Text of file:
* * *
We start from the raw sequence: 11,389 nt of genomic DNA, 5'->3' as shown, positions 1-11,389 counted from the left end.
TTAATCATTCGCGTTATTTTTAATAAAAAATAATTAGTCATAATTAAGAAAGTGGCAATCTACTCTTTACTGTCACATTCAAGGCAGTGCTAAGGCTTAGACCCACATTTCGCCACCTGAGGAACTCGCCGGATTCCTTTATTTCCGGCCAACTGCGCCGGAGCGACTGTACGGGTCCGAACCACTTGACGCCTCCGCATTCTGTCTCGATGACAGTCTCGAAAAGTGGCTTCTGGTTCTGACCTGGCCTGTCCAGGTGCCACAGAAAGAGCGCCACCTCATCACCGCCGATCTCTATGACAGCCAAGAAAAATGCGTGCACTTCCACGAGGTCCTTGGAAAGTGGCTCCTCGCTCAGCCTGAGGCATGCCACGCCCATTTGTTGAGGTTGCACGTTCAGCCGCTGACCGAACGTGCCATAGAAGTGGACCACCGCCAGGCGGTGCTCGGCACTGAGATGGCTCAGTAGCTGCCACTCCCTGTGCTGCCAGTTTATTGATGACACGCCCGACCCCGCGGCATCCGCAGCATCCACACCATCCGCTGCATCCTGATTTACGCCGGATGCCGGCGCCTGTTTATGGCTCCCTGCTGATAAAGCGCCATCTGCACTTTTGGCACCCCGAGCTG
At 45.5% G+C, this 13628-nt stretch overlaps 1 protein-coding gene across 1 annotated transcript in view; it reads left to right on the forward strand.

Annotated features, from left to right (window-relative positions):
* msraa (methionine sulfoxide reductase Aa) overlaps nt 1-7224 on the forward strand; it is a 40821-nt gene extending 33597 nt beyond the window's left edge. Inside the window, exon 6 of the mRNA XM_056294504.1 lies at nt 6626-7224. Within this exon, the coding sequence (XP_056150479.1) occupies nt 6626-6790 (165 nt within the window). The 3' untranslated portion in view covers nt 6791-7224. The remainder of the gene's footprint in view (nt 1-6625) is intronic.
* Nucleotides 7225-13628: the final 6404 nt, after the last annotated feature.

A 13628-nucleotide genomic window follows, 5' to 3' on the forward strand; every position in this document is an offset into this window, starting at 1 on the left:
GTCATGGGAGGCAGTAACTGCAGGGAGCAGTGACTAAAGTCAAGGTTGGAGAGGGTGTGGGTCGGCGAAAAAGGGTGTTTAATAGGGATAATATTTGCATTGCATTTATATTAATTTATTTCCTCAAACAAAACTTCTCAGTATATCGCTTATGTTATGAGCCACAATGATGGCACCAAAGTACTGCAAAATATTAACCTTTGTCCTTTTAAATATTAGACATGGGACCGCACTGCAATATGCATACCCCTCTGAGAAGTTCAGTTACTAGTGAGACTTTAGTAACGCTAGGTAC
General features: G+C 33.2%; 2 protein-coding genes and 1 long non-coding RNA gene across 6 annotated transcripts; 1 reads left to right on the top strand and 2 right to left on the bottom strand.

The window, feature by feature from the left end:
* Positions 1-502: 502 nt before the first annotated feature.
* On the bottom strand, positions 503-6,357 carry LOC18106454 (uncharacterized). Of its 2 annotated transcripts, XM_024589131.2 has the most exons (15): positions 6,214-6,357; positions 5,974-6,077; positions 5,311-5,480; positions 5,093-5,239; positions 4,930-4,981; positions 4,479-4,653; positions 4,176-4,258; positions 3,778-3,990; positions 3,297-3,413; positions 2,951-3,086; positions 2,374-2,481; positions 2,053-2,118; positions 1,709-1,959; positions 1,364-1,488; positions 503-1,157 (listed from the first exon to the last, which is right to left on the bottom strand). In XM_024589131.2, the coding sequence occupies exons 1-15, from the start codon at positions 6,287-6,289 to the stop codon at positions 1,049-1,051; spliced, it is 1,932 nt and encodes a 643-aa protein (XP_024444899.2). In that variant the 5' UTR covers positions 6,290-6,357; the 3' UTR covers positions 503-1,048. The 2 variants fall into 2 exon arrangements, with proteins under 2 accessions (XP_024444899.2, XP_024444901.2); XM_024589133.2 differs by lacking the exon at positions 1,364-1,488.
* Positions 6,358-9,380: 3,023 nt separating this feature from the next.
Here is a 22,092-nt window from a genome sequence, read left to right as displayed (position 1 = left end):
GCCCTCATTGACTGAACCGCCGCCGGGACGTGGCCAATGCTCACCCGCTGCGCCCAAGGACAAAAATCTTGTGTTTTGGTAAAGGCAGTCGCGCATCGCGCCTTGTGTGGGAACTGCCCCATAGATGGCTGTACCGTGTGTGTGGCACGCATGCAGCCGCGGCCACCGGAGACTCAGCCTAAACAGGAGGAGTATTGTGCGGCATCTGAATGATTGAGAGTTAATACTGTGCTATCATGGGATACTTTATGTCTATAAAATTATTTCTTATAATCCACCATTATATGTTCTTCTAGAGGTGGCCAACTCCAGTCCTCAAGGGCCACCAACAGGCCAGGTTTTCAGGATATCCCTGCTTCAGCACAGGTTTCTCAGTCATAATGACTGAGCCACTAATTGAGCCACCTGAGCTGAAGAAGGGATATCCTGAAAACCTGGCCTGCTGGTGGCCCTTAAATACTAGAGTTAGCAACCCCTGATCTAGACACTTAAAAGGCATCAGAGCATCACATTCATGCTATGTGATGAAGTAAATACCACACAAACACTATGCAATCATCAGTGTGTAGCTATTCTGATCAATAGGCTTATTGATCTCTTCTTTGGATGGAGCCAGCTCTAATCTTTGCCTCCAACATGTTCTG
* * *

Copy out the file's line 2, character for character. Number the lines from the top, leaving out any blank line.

TTAATCATTCGCGTTATTTTTAATAAAAAATAATTAGTCATAATTAAGAAAGTGGCAATCTACTCTTTACTGTCACATTCAAGGCAGTGCTAAGGCTTAGACCCACATTTCGCCACCTGAGGAACTCGCCGGATTCCTTTATTTCCGGCCAACTGCGCCGGAGCGACTGTACGGGTCCGAACCACTTGACGCCTCCGCATTCTGTCTCGATGACAGTCTCGAAAAGTGGCTTCTGGTTCTGACCTGGCCTGTCCAGGTGCCACAGAAAGAGCGCCACCTCATCACCGCCGATCTCTATGACAGCCAAGAAAAATGCGTGCACTTCCACGAGGTCCTTGGAAAGTGGCTCCTCGCTCAGCCTGAGGCATGCCACGCCCATTTGTTGAGGTTGCACGTTCAGCCGCTGACCGAACGTGCCATAGAAGTGGACCACCGCCAGGCGGTGCTCGGCACTGAGATGGCTCAGTAGCTGCCACTCCCTGTGCTGCCAGTTTATTGATGACACGCCCGACCCCGCGGCATCCGCAGCATCCACACCATCCGCTGCATCCTGATTTACGCCGGATGCCGGCGCCTGTTTATGGCTCCCTGCTGATAAAGCGCCATCTGCACTTTTGGCACCCCGAGCTG